0, 1801. Beak Fatiieii We are on our way with this great expedition, accompanied by iu odd gunboats and transports, with the largest merchant, man in the woiid the Great llcpiiblie. Sue has got nine hundred horses on board, ami a variety uf stores. We have in tow two ferry boats, but unfortunately, on the morning of the du Oct. when on our way, we Had a very rou sua, iii which we lost one of them.

it is a splendid tight to see so many men of war in a line of procession, wilb the Wabash us leader. Ji. is a npiett. did sight at night lo see them, signaling wuu an kinds of colored lights. We lost a steamer loaded iih cattle, aud came near losing one uf our gunboats, but she was saved i.y turowiog jr giin overboaro.

It was a terrible gab ami ist ed three days. Wc at rived oil' Pol Koyal safe, and soon were joined by the rest of Uie ileet. The nest day alter we arrived we proceeded up llie chimin There wen; three rebel sieam gunboats near the shore which lired at us, but missed. We teu i two or ilute duz shells alter them and tin lelf and went up the channel. Tue Wa bash anil Susquchauna engaged a fort, mounted wiih 10 guns, some not mounted.

We fired a I shot or sheii, and soon got an answer. Then wc got in'o action. Tlie roaring of cmnon, aud idiots. Iljiiii; in ail directions, would make your i hail stand em end. I should say wc were 'ten graphic orlnioiis, the principal details connected with the grunt naval victories at Port Royal aud P.

iiufoi resulting in the capture of Forts Bean retard and WaiHer, situated on each side of the 'iisin entrance, and the capture of the towD, which latter feat was accomplished without the discharge of a pun or the los3 of a man. In the assault or. the batteries eight seamen were killed aud twenty wounded. As everything connected with the expedition is of interest we herewith give a concise and connected history of the events which transpired from the time of leaving Fortress Monroe to the final landing of the army on Port Royal Island. On Tuesday, morning, the 29th of October, the great ile et set sail.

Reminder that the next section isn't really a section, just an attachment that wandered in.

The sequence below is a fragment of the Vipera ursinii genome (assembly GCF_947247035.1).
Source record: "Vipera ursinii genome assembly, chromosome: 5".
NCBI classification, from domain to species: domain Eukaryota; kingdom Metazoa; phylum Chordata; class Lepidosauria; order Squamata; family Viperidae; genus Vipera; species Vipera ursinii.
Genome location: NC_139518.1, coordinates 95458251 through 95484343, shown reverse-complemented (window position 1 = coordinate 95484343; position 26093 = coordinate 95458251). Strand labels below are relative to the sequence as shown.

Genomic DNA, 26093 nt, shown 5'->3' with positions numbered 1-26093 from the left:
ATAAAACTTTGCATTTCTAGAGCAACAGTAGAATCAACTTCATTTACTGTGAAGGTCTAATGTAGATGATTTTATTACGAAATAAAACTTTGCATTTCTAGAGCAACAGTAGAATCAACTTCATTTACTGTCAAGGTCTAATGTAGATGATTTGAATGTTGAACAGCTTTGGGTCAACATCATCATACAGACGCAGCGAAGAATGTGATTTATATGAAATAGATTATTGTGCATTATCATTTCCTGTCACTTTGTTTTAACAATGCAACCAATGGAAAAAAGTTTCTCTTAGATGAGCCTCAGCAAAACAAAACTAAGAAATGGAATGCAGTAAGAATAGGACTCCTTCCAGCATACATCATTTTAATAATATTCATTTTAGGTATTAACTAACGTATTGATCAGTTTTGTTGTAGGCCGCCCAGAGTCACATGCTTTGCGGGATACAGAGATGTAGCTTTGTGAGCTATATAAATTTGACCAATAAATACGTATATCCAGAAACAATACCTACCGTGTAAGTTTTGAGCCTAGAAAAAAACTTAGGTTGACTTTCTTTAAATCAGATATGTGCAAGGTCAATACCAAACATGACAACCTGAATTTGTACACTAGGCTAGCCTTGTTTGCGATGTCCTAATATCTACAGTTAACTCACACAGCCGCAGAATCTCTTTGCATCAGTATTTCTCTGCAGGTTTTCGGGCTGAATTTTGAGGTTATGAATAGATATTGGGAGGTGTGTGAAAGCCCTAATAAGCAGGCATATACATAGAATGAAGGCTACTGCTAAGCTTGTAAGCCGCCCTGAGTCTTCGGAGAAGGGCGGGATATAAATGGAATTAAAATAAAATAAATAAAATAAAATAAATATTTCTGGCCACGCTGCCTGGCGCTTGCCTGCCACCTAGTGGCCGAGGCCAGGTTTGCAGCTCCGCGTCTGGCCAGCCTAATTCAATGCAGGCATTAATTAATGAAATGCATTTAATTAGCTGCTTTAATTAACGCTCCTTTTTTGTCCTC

The vesBelB are arranged in parallel lines, apparently occupying an area of about four miles in length and three in width. An idea of their position is conveyed in the following table J.F.rT COLVatK. liidlie, Oi ei.n Express, Illinois, (1 olden Kngle, Locust Point, Btar of the South Varkersburgli, lielvidero, Coidzacoalciis, Marion, aloliican. rr.NTItE COLUMN. "Wabash.

Atlantic, Yauderbilt, Great Republic, Ocean Queen, Zenas Coffin, Potomac, Vinlkdd Scott, Union, Ericsson, Cahawba, O.M. Seminole. niOIIT COLUMN. Kmpire City, Oriental. Florida, Philadelphia, itoanoke.

iWataiizas, Pen Deford, Ferry boat, Governor, Peerless. Daniel Webster, Augusta, Ariel, Iilercury. A line of gunboats extended along the whole fiout cf the fleet, of which the. Curlew, Isaa" Pniitb, lJawT.c and Ottawa were to the left of the Wabash, and the Uuadilla, Sececa, Pembina, 11. B.

Forbes and Penguin to the right. The guu boais Pocahontas and Alabama protected the left Hank. The wind blew gently from the west aud there was but little sea. After passing Cape Henry an cast l. south course was steered, aud the sand epb of Virginia disappeared from view about live o'clock in tbe evening.

The Wabash, with all her sail set, careened gracefully upon the evcniDg breeze, and the oilier vessels came slowly aud beautifully forward in their columns. The sun set gt rgeottsly, and finally night spread her sable inatif tiver the sei ne. Suddenly the darkness wae liven by a column of bluish light, shooting splendidly v.p'vva irom the Wabash, which ebam and then to a glaring white. This 'igna! to the men of war. It was i rcd by similar pyrotechnic display! iii'.

t. uicd tiie water wiih brilliant hues. Then ii.e signal lampn were suspended from evc i u.asi and oicbed in everv paddle box, where tie iwi: kit aud glimmered all night, like green and red stats, to warn the steersmen to avoid collision. On "Weduesd.iy morniug the SOth, nearly all the vessels were wiihtu sigat from the fiag jhip. The wind having shifted round to the southwest it blew quite freshly all day and the smaller vessela were unable to maintain their positions iu the column.

The large transport steamers moved alorg splendidly. There were a great deal of sea sickness among the troops and the men generally look to their bunks. Thursday the olst the fleet was favored with beautiful weather. There was vessels in pjsi tion at day light aud no difficulty was experienced in keeping together. All the ferry boats had been scattered by the sttrm the day previous.